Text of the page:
There are two categories of type 2 fibers.  One related to producing a quick force, and one relating to repeating the reproduction of that force over time (endurance).  With prolonged strength training, muscle fibers are converted to type 2 but because of the two categories of type 2 fibers (one for strength and one for endurance) the end result is improvements of strength as well as endurance.  This is why strength training correlates to the ability to perform endurance activities more efficiently.

Strength training also multiplies the capillary presence within the muscle promoting vascularization.  With improved vascularization oxygen and nutrients are better transported to and utilized by the muscle.

Muscle pumping action also improves hormonal release and utilization, which can have profound effects on chronic illness such as diabetes and chronic pain syndromes.  Strength building also works to prevent chronic overuse syndromes through muscular balance across multiple axis, reduces chronic pain via hormonal release, and improve vascularization and oxygenation.

Of course you will never run a 5K if you don’t practice running but the take home message is that strength training is essential to meet any type of aerobic, endurance, wellness, or fitness goal.

Life is all about balance, and both strength and endurance training have profound health benefits.  The additional caveat is flexibility.  Flexibility plays a key role in health as well.  The total package would be defined as strength, endurance, AND flexibility.  With this, please know that a weekly practice (even if just one day a week) focused at flexibility is also essential.

We are multi-dimensional beings requiring a multi-dimensional approach to health, wellness, and physical performance.

Knee Pain: Look Above and Below

“My knees never bother me”—said no one ever. Everyone has experienced either a complex knee injury or a simple tweak that is now haunting. “Oh great, my knee doesn’t hurt anymore”…<perform max squat clean>…”Never mind.” Here’s another scenario—”I’ve never had knee pain”…<gain 10 pounds>…”Why do my knees hurt all the time?!” The knees and low back are the middle ground, Switzerland, neutral territory. With neutrality comes comprise. Our knees and back compromise when the feet, hips, and upper body battle.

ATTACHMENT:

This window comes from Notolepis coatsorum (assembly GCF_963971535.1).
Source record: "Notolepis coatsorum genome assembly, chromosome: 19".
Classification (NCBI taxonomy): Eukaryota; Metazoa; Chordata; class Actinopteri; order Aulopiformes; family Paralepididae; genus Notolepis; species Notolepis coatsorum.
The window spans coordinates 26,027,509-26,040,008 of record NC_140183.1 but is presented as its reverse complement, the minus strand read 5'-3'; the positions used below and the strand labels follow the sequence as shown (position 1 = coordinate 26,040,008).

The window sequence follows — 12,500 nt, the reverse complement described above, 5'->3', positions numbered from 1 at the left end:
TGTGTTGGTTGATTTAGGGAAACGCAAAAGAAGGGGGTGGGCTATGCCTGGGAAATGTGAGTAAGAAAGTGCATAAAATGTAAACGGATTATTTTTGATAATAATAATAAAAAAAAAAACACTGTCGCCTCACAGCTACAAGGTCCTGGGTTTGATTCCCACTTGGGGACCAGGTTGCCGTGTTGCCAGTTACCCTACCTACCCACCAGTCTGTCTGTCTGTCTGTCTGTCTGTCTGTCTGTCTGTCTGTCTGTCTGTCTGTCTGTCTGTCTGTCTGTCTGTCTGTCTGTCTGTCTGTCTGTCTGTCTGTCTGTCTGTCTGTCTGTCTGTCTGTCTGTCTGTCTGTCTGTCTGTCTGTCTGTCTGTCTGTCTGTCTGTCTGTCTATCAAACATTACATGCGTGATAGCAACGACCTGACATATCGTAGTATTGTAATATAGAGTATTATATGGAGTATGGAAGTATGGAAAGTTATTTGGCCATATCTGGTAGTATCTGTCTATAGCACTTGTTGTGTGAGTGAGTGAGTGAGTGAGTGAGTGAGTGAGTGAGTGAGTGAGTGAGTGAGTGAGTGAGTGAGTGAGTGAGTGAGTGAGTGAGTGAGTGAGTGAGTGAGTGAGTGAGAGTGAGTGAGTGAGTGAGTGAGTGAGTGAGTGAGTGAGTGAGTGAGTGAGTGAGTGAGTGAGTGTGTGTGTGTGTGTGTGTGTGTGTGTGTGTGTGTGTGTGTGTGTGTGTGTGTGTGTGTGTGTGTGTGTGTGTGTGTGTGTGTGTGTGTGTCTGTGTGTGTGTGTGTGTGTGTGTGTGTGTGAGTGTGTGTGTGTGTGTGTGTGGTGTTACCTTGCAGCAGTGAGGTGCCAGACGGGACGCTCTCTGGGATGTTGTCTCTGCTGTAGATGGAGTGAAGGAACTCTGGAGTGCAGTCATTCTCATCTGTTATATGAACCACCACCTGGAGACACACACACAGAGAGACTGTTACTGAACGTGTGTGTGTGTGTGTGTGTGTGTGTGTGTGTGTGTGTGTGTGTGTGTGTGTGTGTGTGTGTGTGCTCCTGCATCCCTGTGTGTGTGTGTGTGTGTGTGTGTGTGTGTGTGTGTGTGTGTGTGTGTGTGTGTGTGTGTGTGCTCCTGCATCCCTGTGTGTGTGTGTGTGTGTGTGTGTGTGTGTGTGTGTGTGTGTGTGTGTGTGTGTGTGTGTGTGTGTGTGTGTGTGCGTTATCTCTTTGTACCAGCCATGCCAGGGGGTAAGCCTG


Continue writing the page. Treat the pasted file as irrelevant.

Look above and look below. What does this mean? It’s important to look at the joint or structure above the knee pain and below it to fully treat the problem manifesting in the knee.

In the foot, we’re looking for over-pronation (flat feet, knock knees) or under-pronation (rigid feet, bow legged). A simple correction to a neutral foot position may remedy knee pain. This may mean changing shoe type, getting new shoes, or getting a running/walking shoe evaluation (done at many running stores on a treadmill for free).

In the hip, we are looking for a neutral pelvis, leg length, muscular weakness (typically the gluteals in adults), and muscular tightness (quadriceps, hamstrings, gluteals, piriformis), which may be affecting knee position and function. Correcting leg length in athletes may greatly reduce knee and back pain.

Here’re a couple of tips to deal with knee pain:

1)  Stretch—seriously, at least 1-2 times a week spend some quality time stretching. Stretches specific to the knee include: hamstrings, quadriceps, gluteus, piriformis, gastrocnemius, and soleus.

2)  Joint mobilization—Try a gentle knee mobilization with a towel roll hold 30 sec to 2 minutes and repeat as feels comfortable.

3)  Strengthen—Target the gluteus medius, gluteus maximus, and hamstrings.

4)  Good shoes—don’t wait until the tread wears off or until your pinky toe is sticking out to get new shoes. Generally, for those exercising daily, this means zapatos nuevos every 6 months.

5)  Correcting leg length—this may be as simple as adding an insert or heel lift in the shoe of the short leg. For significant discrepancies (greater than 1cm) the use of a shoe cobbler may be beneficial to build the shoe up from the outside.  Many times shoes can be altered (even cute sandals) with no apparent, aesthetic, difference.

heel lift

6)  Knee sleeves—I know I know…I hate to rely on supportive devices but my left knee has converted me. For those of us squatting (especially below parallel), lunging, and lifting regularly, a knee sleeve can alleviate pain during these tasks. DO NOT wear the sleeve 24/7 unless recommended to do so by a PT or physician.

knee sleeves

7)  Allow time to heal—for a solid 10 WHOLE days after the initial injury, avoid movements that exacerbate the pain. In this time, you are stretching, strengthening, and mobilizing pain limited or pain-free. You may implement knee sleeves if returning to the activity continues to cause some pain.

8)  Maintain a healthy weight—fast every now and then. From my observation, the leading cause of knee pain is carrying around too much weight. The quantity of food I can consume in one sitting has changed drastically since fasting (I’m a small lady but I can eat!). Over one year, I worked my way up to tolerating a liquid only fast for 24 hours about once a week. If I have a crazy hard workout planned on a fasting day, I definitely throw some protein powder in the mix. I also allow myself to fail if it’s getting too hard and I need dinner—I just pick it back up again next week. This practice and regular exercise keep me in check.

**all of these recommendations are in the absence of a severe injury that requires medical attention such as a fracture, or ligamentous tear. You’ll know its severe if the pain intensity stays the same and function continues to be inhibited or impossible.